Additionally, in the BYOD model, people can bring the device they’re accustomed to and start being productive right away. It can boost employee morale and increase their engagement.
Satisfied employees can provide better customer service and enhance the customer experience, which can ultimately positively affect your bottom line.
Wondering how you can measure employee productivity?
Check out the 10 best team productivity tools that can help you out.
B. 5 major BYOD cons
While BYOD has its benefits, certain disadvantages of BYOD may not make it suitable for many companies.
Here are some of the major cons of Bring Your Own Device system:
1. Lack of uniformity in devices
A significant drawback of the BYOD model is the diversity of devices used for office work.
For example, some employees may prefer a Windows tablet and laptop, while others would be comfortable only with an iPad and a MacBook. Additionally, some may keep upgrading their smart devices every 2-3 years, while others may use the same device for many years.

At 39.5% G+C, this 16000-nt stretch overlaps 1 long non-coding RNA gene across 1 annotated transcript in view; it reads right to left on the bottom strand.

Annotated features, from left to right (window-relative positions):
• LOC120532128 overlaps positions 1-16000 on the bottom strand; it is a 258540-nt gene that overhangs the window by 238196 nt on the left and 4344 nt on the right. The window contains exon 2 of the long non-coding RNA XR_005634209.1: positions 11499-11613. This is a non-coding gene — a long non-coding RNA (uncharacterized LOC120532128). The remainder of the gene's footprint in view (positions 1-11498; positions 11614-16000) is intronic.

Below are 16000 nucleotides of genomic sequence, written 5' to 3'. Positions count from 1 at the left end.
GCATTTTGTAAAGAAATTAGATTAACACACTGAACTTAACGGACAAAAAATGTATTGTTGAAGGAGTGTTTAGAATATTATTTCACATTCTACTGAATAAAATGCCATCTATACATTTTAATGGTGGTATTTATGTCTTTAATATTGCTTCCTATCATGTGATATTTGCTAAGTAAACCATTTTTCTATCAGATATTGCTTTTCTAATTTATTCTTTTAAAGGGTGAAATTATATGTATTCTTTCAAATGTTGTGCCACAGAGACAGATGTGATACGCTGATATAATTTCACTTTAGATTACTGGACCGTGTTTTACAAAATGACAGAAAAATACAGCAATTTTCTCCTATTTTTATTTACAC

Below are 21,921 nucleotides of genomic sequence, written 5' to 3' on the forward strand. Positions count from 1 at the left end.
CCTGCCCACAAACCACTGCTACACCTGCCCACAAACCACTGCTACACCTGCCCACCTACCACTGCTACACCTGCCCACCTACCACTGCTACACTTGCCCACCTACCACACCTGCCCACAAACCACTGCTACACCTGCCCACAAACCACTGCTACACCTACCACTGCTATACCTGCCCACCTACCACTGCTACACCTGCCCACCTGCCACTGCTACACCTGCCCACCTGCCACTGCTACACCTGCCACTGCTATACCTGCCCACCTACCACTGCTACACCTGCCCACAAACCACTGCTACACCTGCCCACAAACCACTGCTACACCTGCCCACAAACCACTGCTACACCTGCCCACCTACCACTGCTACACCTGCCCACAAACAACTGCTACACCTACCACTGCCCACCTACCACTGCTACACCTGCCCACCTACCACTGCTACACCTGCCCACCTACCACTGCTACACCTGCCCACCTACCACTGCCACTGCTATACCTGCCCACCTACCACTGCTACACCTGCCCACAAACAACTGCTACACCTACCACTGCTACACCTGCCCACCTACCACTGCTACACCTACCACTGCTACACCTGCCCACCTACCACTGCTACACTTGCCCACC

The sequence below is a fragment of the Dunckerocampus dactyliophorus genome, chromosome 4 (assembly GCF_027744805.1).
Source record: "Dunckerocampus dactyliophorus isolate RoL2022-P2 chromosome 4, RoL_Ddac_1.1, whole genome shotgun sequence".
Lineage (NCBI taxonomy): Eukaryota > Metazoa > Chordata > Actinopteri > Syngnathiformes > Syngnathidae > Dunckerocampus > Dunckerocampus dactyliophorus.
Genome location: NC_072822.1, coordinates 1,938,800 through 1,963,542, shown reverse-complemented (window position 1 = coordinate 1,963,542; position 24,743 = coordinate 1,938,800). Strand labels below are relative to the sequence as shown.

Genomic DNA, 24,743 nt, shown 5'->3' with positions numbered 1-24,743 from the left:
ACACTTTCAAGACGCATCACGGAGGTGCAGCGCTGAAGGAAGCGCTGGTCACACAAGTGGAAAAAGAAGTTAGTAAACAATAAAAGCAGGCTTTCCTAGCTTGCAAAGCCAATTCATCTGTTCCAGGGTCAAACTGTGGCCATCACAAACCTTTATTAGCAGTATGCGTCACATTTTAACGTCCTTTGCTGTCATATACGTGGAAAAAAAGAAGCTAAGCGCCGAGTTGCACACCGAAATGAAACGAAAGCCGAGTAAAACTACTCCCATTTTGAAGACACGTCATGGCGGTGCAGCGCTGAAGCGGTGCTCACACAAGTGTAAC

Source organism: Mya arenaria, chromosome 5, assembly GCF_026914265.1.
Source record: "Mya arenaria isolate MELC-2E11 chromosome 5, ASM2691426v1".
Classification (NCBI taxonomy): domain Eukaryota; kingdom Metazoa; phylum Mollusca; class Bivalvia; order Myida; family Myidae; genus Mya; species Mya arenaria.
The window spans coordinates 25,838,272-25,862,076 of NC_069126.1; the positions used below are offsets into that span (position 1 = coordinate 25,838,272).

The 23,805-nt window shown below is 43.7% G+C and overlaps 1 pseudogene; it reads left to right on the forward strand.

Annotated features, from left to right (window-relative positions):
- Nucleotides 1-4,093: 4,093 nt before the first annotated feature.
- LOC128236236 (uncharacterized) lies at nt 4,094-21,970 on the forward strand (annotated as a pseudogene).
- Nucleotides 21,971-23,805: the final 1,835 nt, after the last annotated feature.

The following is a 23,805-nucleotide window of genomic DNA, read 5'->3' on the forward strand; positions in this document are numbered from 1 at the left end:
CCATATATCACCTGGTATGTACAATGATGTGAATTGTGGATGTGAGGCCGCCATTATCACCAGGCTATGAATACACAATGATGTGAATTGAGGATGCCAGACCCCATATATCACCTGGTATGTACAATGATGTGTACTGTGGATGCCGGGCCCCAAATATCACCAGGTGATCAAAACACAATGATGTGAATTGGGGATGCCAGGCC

Having multiple devices may lead to operational and compatibility issues with your company’s software. Your organization may be using a particular software for completing projects and tasks.
Since the devices are varied, employees may face difficulties while installing or using these programs. The software may not even work for older devices.
Additionally, the same software may have different shortcuts or versions for different OS. It may make it difficult for employees to collaborate on different devices, especially if they need to send files to each other and edit them.
As a result, you may have to create different directives, SOPs (Standard Operating Procedures), and information packets for all different types of devices used in your organization.
2. Increased distraction
Bringing any personal device to work means that social media apps, games, and other distractions can interfere with the employees’ productive hours.
As an employer, you may not be able to restrict these apps on the employee device.
However, you can track how much time an employee spends on these apps and websites using an employee productivity management tool like Time Doctor.